President Paul Kagame is presiding over a two-day National Dialogue Council (Umushyikirano), which will lay the ground for Rwanda’s trajectory to become a developed nation by 2050.
While opening this year’s Umushyikirano, President Kagame said that the government’s Seven Year development program will be discussed, “and this will be the beginning to take us to our vision of becoming a developed economy by 20250.”
Kagame outline a checklist.
First, he said, “We have to maintain our good [development] path, but also continue fixing what went wrong,” Kagame said.
“The state of our nation is something we should evaluate constantly. Is the pace of development as fast as we would like? Are we looking after the well-being of all Rwandans without leaving anyone behind?” Kagame said.
This is a big plan, a big vision and a tall order that requires a pragmatic thinking. How will Rwanda get there?
Kagame offered a few strategies.
“We have to prioritise the quality of education,” he said.
He said Rwanda must offer education to all its citizens; education that delivers the best quality, education that is relevant to the current global trends.
He said the desired education must provide the right skills and capabilities for building an advanced economy Rwanda envisions to achieve.
“We need to examine, conduct research and apply the latest technologies to achieve what we want,” he adding that, “this is must be everyone’s responsibility underpinned against the right mindset.”
The President reminded participants that Rwanda has overcome big challenges before. “Some challenges seemed insurmountable, but we went through them and we continued rebuilding ourselves. And as years pass by, we gain more capacity.”
Before unveiling the vision to the gathering at Kigali Convention Centre, Kagame delivered the State of the Nation Address.
Right off the bat, Kagame revealed that agriculture grew by 8% in 2017, despite challenges such as the armyworm and drought in some parts of the country.
Cooperation among government institutions has made delivery of inputs to farmers more timely and reduced corruption in the system. Increased access to irrigation has also helped raise productivity.
The hard work of citizens, the president said, has really paid off and, “I wish to thank you for this and ask you to keep it up.”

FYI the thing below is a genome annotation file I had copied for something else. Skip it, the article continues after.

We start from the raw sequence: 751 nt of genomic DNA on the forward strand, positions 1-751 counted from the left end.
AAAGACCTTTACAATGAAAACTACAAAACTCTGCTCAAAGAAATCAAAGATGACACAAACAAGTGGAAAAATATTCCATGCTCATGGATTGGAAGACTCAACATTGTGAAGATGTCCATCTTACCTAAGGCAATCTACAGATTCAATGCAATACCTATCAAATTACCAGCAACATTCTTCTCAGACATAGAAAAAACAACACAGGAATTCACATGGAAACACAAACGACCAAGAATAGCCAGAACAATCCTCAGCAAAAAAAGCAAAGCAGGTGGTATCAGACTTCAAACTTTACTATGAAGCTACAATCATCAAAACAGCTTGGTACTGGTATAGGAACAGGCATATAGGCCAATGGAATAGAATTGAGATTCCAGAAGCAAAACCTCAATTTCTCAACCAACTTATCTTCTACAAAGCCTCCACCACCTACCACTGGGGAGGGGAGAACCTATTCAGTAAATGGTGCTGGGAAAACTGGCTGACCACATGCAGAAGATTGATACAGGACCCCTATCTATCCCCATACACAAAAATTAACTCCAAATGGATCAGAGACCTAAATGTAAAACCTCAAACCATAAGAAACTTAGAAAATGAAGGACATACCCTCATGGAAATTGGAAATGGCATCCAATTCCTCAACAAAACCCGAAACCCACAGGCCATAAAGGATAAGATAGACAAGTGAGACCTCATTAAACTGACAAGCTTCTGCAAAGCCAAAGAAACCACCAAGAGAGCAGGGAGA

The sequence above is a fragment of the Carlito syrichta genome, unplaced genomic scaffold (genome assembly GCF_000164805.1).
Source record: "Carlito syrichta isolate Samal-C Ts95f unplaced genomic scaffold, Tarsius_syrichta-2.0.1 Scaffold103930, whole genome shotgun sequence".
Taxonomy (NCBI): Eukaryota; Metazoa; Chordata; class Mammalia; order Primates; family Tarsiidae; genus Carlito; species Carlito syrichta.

“It is encouraging to note that graduates are also finding entrepreneurial success in agribusiness. I call on more young people, to consider the opportunities in this sector.”
Conference tourism strategy is bearing fruit, he said. Rwanda hosted 169 international meetings in 2017 alone, bring in tens of thousands of customers to hotels, restaurants and the national airline; RwandAir.
In other areas, he said, Rwanda decided to invest in domestic seed production, to improve quality and also reduce dependence on unreliable supplies from abroad.
Economically, there was US$1.5 billion in new investment and infrastructure deals registered in 2017, including the new international airport, which is under construction in Bugesera.
The Made in Rwanda strategy has already boosted production. Compared to the same period last year, exports have hence increased by 50%, while imports declined by 3%. As a result, trade deficit fell by more than 20%.
More than 8,000 new manufacturing jobs were registered in 2017 and we will continue to build on this, he said.
Mineral exports have bypassed the value of all other exports, combined, attributable, in part, to more effort in value addition and new exploration.
He also pointed out that electricity supply continues to grow as government plans to work with industrial investors to ensure a competitive tariff.
This, says Dr. Frederick Golooba-Mutebi, a political scientist and researcher who is attending the event, indicates that, “Rwanda is determined to stay the course in as far as working towards being free of aid is concerned.”
While the interactive event is expected to dig deep into more complex today, Kagame noted that, “Without doubt, our country has grown stronger and more united. But we can keep doing better…the expectations of Rwandans are growing fast. This is not a problem, so long as it pulls our ambitions higher, and fuels a culture of always striving to do more and better.”
Over 2000 participants from across Rwanda, development partners and Rwandans from diaspora are attending.